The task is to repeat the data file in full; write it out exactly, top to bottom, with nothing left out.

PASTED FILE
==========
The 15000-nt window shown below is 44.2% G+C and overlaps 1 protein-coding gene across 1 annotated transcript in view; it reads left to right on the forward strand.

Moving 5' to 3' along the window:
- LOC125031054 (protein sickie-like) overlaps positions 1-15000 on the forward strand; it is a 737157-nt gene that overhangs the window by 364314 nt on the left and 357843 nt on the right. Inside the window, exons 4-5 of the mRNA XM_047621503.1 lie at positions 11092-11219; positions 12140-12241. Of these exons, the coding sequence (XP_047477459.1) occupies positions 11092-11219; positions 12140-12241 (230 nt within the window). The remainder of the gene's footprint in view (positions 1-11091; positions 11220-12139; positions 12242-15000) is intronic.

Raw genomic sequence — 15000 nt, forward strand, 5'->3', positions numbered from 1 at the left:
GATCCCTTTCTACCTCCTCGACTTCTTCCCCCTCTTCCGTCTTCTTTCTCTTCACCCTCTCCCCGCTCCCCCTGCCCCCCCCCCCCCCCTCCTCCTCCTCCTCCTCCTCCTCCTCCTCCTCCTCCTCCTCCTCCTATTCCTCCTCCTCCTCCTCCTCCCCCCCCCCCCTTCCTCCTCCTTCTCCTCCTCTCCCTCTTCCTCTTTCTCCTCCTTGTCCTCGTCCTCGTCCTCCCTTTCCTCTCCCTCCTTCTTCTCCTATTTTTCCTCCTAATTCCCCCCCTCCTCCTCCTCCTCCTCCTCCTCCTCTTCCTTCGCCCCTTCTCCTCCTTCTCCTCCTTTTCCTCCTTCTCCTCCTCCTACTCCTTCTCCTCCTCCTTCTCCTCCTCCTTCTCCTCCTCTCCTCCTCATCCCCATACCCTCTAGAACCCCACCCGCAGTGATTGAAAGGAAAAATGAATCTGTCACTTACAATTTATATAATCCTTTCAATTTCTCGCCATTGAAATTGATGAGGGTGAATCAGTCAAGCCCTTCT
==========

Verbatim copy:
The 15000-nt window shown below is 44.2% G+C and overlaps 1 protein-coding gene across 1 annotated transcript in view; it reads left to right on the forward strand.

Moving 5' to 3' along the window:
- LOC125031054 (protein sickie-like) overlaps positions 1-15000 on the forward strand; it is a 737157-nt gene that overhangs the window by 364314 nt on the left and 357843 nt on the right. Inside the window, exons 4-5 of the mRNA XM_047621503.1 lie at positions 11092-11219; positions 12140-12241. Of these exons, the coding sequence (XP_047477459.1) occupies positions 11092-11219; positions 12140-12241 (230 nt within the window). The remainder of the gene's footprint in view (positions 1-11091; positions 11220-12139; positions 12242-15000) is intronic.

Raw genomic sequence — 15000 nt, forward strand, 5'->3', positions numbered from 1 at the left:
GATCCCTTTCTACCTCCTCGACTTCTTCCCCCTCTTCCGTCTTCTTTCTCTTCACCCTCTCCCCGCTCCCCCTGCCCCCCCCCCCCCCCTCCTCCTCCTCCTCCTCCTCCTCCTCCTCCTCCTCCTCCTCCTCCTATTCCTCCTCCTCCTCCTCCTCCCCCCCCCCCCTTCCTCCTCCTTCTCCTCCTCTCCCTCTTCCTCTTTCTCCTCCTTGTCCTCGTCCTCGTCCTCCCTTTCCTCTCCCTCCTTCTTCTCCTATTTTTCCTCCTAATTCCCCCCCTCCTCCTCCTCCTCCTCCTCCTCCTCTTCCTTCGCCCCTTCTCCTCCTTCTCCTCCTTTTCCTCCTTCTCCTCCTCCTACTCCTTCTCCTCCTCCTTCTCCTCCTCCTTCTCCTCCTCTCCTCCTCATCCCCATACCCTCTAGAACCCCACCCGCAGTGATTGAAAGGAAAAATGAATCTGTCACTTACAATTTATATAATCCTTTCAATTTCTCGCCATTGAAATTGATGAGGGTGAATCAGTCAAGCCCTTCT